Browse Publications Technical Papers 2018-01-0008

Fidelity Enhancement of Power-Split Hybrid Vehicle HIL (Hardware-in-the-Loop) Simulation by Integration with High Voltage Traction Battery Subsystem 2018-01-0008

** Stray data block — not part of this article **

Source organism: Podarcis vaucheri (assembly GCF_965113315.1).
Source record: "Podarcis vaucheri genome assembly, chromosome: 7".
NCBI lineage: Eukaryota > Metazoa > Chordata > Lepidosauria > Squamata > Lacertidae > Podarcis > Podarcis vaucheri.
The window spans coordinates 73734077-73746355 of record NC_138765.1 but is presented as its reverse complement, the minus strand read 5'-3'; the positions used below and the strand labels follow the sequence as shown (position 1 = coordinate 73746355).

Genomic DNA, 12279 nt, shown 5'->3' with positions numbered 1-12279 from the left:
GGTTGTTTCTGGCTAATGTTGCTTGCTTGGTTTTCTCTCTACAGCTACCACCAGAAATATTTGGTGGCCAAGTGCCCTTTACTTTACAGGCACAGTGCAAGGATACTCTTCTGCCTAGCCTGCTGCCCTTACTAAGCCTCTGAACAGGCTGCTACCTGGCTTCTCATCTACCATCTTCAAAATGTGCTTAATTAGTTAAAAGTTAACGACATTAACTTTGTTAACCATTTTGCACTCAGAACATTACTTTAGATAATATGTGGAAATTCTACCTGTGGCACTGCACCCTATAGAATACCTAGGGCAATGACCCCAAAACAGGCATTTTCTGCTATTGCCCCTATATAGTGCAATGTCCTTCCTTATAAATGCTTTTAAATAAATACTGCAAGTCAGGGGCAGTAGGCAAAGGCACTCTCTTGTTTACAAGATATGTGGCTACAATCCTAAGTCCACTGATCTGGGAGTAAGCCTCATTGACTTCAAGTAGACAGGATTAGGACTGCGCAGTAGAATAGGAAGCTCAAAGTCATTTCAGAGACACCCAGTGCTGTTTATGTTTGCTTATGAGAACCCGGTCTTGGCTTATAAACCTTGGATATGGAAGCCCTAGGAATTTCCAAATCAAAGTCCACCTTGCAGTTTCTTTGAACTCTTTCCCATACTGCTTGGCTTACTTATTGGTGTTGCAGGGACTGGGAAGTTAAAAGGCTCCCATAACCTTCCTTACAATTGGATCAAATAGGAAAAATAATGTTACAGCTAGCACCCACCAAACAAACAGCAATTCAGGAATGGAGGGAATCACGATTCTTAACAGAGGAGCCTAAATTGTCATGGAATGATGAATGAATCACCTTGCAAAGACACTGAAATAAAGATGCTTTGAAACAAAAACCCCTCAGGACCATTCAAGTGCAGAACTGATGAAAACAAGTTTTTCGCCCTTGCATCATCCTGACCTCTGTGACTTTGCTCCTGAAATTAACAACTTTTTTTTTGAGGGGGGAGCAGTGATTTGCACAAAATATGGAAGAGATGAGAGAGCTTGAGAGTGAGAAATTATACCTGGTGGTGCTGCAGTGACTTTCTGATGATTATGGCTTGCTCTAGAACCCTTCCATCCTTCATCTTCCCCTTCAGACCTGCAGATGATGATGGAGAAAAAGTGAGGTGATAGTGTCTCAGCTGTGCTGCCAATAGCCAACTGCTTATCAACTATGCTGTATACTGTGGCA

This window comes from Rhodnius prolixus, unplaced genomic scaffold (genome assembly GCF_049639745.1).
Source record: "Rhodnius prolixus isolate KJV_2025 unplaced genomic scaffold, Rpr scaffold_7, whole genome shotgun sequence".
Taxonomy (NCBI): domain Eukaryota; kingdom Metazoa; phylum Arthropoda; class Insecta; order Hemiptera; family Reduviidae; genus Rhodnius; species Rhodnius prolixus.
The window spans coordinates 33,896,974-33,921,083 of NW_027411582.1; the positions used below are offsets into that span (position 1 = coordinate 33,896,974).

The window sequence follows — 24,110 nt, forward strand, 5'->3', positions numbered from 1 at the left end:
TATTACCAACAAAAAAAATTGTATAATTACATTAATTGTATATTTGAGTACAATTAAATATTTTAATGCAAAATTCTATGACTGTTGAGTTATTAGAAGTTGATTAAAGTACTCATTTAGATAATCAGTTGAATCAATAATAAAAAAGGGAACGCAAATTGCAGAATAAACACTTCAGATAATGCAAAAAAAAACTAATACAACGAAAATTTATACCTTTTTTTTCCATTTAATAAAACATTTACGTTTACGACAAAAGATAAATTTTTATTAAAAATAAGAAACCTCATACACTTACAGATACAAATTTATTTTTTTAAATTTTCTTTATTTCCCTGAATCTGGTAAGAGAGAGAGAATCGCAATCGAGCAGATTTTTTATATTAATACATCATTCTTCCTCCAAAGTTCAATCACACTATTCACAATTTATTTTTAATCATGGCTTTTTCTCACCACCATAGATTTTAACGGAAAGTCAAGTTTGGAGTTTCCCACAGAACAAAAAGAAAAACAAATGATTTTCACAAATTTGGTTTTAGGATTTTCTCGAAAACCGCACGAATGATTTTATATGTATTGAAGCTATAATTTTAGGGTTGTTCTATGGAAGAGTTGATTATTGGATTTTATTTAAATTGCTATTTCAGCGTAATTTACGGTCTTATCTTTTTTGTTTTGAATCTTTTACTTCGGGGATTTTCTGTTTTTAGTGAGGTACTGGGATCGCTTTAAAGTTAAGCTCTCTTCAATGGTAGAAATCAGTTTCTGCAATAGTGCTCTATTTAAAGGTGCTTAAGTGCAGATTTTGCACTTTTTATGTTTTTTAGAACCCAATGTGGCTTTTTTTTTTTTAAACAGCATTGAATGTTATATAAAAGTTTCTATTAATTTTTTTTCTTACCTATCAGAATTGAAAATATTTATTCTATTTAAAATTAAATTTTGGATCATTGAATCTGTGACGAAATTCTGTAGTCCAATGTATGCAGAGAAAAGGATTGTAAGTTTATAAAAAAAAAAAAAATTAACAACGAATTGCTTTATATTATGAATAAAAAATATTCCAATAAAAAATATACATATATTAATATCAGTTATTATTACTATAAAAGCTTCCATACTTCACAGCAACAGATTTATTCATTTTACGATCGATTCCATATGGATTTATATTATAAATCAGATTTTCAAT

Due to the increasing concerns on energy and environmental issues, the automotive industry has seen increased growth and development of electric and electrified vehicles [1]. The power-split design is one of the most common drivetrain configurations of a hybrid or electrified vehicle. The propulsion system of a power-split hybrid vehicle typically comprises of an engine drive system in which the engine, drivetrain and generator are mechanically coupled on a planetary gear set driveline while the electric drive system consists of a high voltage battery and a traction motor [2]. In recent years, Hardware-in-the-Loop (HIL) simulation has become an increasingly common approach for controls rapid prototyping and validation as part of the automotive product development cycle [2, 3]. Traditionally, HIL simulations of hybrid vehicle controls and high-voltage battery controls have been implemented on separate HIL benches which are exclusively targeted for hybrid vehicle controls and battery controls simulations respectively. This research demonstrates an implementation of enhanced fidelity of a power-split hybrid vehicle powertrain controls HIL by integrating it with high-voltage traction battery subsystem HIL by networking the two aforementioned HIL systems together. The power-split hybrid vehicle HIL typically use simplified battery plant and controller models, and therefore, the addition of the high-voltage battery HIL provides a more detailed simulation of the high-voltage battery in which each cell is modeled such that cell voltage varies based on initial State-of-Charge (SOC) and temperature, capacity, fan speed, self-discharge, and other chemistry-based parameters. The integration of the battery HIL also provides the high-voltage interface to the battery controller hardware. The 2017 Ford Fusion Hybrid is used as the platform for this research. The battery subsystem performance of the vehicle is used as the baseline for comparison between the battery subsystem performances of the simplified power-split hybrid vehicle HIL and the networked HIL setup to understand the increased fidelity and accuracy of the latter.


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